The extent to which survey experiments conducted with nonrepresentative convenience samples are generalizable to target populations depends critically on the degree of treatment effect heterogeneity. Recent inquiries have found a strong correspondence between sample average treatment effects estimated in nationally representative experiments and in...
Article
Past research has found that citizens will support either side of a policy debate if their party endorses it, regardless of the policy details. Such results cast doubt on the electorate’s ability to direct and constrain public officials. Yet other studies find that people give priority to policy information in their decision-making. We hypothesize...
Article
A growing literature documents racial disparities throughout the American criminal justice system. Yet, even as this evidence accumulates and garners increasing media attention, we know relatively little about the consequences of this type of information for public opinion. We incorporate insights from attribution theory to suggest that people diff...
Article
Survey and laboratory experiments are increasingly common in political science. Investment in experimental data collection comes with costs and benefits, particularly for graduate students and advisers. This article describes a set of institutionalized procedures we have adopted with the goal of capitalizing on the advantages that come with experim...
Article
While a sense of civic duty has long been perceived as important for political participation, little is known about its implications for political preference formation. I argue that civic duty has salubrious effects for opinion formation by dampening partisan distortions in decision making. I theorize that a heightened sense of civic duty stimulate...
Article
Full-text available
An enduring and increasingly acute concern—in an age of polarized parties—is that people’s partisan attachments distort preference formation at the expense of relevant information. For example, research suggests that a Democrat may support a policy proposed by Democrats, but oppose the same policy if proposed by Republicans. However, a related body...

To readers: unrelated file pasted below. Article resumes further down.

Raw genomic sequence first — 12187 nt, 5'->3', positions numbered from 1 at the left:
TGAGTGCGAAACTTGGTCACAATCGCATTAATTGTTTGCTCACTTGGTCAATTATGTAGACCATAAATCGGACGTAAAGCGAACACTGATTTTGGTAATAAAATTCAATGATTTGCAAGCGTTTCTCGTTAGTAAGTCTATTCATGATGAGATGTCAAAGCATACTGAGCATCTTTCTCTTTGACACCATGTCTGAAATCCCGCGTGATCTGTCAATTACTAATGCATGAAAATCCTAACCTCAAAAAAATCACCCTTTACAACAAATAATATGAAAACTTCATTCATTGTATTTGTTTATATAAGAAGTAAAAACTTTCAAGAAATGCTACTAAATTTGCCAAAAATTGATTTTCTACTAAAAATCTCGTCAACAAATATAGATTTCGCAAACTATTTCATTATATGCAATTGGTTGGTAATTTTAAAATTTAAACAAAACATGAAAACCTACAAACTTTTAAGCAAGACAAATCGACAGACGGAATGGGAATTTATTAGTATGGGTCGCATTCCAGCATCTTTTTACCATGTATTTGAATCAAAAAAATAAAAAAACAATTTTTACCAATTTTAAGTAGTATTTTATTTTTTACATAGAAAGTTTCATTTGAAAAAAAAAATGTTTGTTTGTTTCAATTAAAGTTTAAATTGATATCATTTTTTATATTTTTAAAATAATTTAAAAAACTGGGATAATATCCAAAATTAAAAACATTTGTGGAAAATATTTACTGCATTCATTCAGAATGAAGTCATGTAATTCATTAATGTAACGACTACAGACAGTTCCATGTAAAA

Article
Elite polarization has reshaped American politics and is an increasingly salient aspect of news coverage within the United States. As a consequence, a burgeoning body of research attempts to unravel the effects of elite polarization on the mass public. However, we know very little about how polarization is communicated to the public by news media....
Article
How does the public evaluate candidates in presidential debates? Previous literature often points to attitude reinforcement, but much of this research ignores heterogeneous effects between individuals. This article builds upon research on debate evaluations and motivated reasoning to isolate which individuals—beyond basic partisan differences—are a...
Article
This article focuses on four policies that a number of cities are using to make businesses more accountable for the development subsidies that they receive (cost–benefit analysis, effectiveness measurement, performance agreements, and clawback clauses). Using data from International City Management Association’s 2009 Economic Development Survey sup...
Article
The intersection of public policy and public opinion has fostered the development of an extensive body of scholarly literature. Much of the research strives to disentangle the relationship between policy and opinion. For this rich area of study to continue to flourish, it is imperative that innovations in public opinion are grasped and utilized. In...